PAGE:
AJOT Digital Edition
Issue #584 | Breakbulk Quarterly

Cover of issue_584.png

Breakbulk Quarterly

View Issue #584 Now!

2014 Media Kit
  • Share this article:

TIACA air cargo forum in Kuala Lumpur

By: | at 08:00 PM | Channel(s): Air Cargo  

Aviation security, the environment and market prospects and challenges for Asia will top the agenda when government regulators join thousands of senior executives from the world of air cargo in Kuala Lumpur, Malaysia from November 4-6th 2008 for the 24th International Air Cargo Forum & Exposition organized by TIACA (The International Air Cargo Association).

Despite the economic challenges affecting world trade, TIACA has once again attracted a record number of exhibitors with over 200 companies from across the globe taking more than 400 exhibition booth spaces. ACF 2008 will also host the highest number of airline exhibitors ’ 68 in total ’ in the history of the event as well as hundreds more freight forwarder participants who will be visiting the three-day exhibition, including over 300 top local and regional freight forwarders that are members of the WCA Family of Logistics Networks.

Jack Boisen, Chairman of TIACA, said: ‘Kuala Lumpur in the heart of Asia is a great place to come and do business. By combining this location with the quality and quantity of exhibitors and delegates the TIACA Air Cargo Forum always attracts, companies clearly see this an opportunity to cement their existing business relationships, develop new commercial opportunities, hear what’s new in our industry and network with other senior executives. The event will be attended by decision-makers from airlines, airports, freight forwarders, courier and express companies, ground handlers and general sales agents, road transport providers, systems and equipment suppliers. Right now, every business needs a boost and November 4-6th in Kuala Lumpur is the time and place to find it.’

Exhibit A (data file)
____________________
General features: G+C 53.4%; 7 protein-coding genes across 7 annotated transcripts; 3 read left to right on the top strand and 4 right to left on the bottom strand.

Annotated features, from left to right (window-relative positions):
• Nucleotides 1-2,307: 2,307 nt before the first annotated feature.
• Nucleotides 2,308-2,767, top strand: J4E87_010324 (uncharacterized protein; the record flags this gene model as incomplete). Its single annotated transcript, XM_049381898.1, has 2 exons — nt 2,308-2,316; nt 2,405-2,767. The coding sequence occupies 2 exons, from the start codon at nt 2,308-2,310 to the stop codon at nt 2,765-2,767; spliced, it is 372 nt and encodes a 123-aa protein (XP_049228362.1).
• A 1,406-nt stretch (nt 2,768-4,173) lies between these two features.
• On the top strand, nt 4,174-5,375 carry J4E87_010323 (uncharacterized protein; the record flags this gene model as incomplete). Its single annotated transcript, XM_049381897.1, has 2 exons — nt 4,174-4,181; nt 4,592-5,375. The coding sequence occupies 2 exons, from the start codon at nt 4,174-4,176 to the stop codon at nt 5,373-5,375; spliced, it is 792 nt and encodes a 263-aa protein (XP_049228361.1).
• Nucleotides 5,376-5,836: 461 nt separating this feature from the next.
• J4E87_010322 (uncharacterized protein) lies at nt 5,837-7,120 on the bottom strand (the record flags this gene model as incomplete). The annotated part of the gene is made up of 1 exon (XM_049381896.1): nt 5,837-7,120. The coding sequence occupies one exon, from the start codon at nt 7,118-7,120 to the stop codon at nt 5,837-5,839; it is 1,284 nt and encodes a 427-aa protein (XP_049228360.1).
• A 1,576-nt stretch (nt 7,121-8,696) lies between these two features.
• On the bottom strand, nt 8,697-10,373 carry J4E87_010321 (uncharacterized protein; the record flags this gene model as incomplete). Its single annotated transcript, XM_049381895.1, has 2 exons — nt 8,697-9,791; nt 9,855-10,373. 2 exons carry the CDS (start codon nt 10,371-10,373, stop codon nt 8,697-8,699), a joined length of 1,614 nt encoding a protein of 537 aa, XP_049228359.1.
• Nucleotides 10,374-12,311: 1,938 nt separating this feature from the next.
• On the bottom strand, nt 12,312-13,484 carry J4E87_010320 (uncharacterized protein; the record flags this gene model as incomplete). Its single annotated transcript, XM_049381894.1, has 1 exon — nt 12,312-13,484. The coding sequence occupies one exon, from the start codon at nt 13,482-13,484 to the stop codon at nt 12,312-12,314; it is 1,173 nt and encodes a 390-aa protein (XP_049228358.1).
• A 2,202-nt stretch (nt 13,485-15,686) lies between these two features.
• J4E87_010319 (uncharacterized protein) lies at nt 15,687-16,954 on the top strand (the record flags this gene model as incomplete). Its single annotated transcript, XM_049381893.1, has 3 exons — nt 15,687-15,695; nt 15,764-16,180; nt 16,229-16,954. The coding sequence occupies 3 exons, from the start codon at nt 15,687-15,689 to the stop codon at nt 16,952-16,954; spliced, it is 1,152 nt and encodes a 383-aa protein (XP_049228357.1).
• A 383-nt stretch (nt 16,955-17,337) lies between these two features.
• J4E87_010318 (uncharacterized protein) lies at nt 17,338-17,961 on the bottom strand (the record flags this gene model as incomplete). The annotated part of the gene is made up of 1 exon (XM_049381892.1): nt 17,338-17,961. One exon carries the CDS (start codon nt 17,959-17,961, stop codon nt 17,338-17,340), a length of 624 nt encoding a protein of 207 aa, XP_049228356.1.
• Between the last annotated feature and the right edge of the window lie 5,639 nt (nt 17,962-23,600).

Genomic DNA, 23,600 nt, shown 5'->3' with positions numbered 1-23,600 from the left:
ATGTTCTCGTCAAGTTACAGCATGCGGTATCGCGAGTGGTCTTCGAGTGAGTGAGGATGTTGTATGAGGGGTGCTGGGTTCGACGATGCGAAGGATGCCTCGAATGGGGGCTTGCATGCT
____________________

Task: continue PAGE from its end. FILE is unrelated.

The conference agenda begins on November 5th by looking at market prospects for Asia. It will debate whether Asia, led by China as the ‘world’s factory’ can lead the way to air cargo growth.‘It will also discuss the market forces’driving the Asian economy and how they will affect air cargo’in the mid and long term?
Moderated by a senior journalist from the Wall Street Journal Asia, the panel will consist of Edward’Clayton, Principal of Booz & Company Malaysia, Randy Tinseth, Vice President Marketing, Boeing Commercial’Airplanes and Dr. Ting Ho, Deputy Director of Symphony Holdings.

Security will take centre-stage in the afternoon session of day one. With new US legislation mandating 100% piece-level’screening of air cargo that originates in the US and is transported on a passenger aircraft by 2010, speakers will discuss the importance of closer international’cooperation and how changes should be coordinated on a worldwide basis.

Edward J. Kelly, General Manager for Cargo Transportation Sector’Network Management, TSA, US Department of’Homeland Security, is traveling to Kuala Lumpur to address TIACA delegates while an Asian perspective will be given by Captain Roshan Joshi, Senior Manager, Corporate Safety, Security & Quality for Singapore Airlines Cargo and Tom Wheelwright, Senior Vice President of Public Policy Asia-Pacific, DHL Express. The session will be chaired by Jack Boisen, Chairman of TIACA’and a highly respected voice on the subject of aviation security.

Day two will open with a debate looking at concerns on how aviation’affects the environment. This will look to identify the true environmental impact’of aviation and how the industry is addressing this ever growing’issue and the consequences of these actions. Moderator Simon Keeble, Editor of Air Cargo’World, will host a panel of experts including David Jensen, Lead Counsel’Regulatory Affairs at FedEx Express and Andrew Herdman, Director General of the Association of Asia Pacific Airlines. Peter Bombay, International Aviation, Director General for Energy and Transport, EU has also been invited to be on the panel.

The conference will close by looking at market driven challenges in Asia. The region’s strong growth and rapidly changing business model poses challenges as well as creating new opportunities for air cargo leaders. Globalization, security, fuel prices, environmental issues a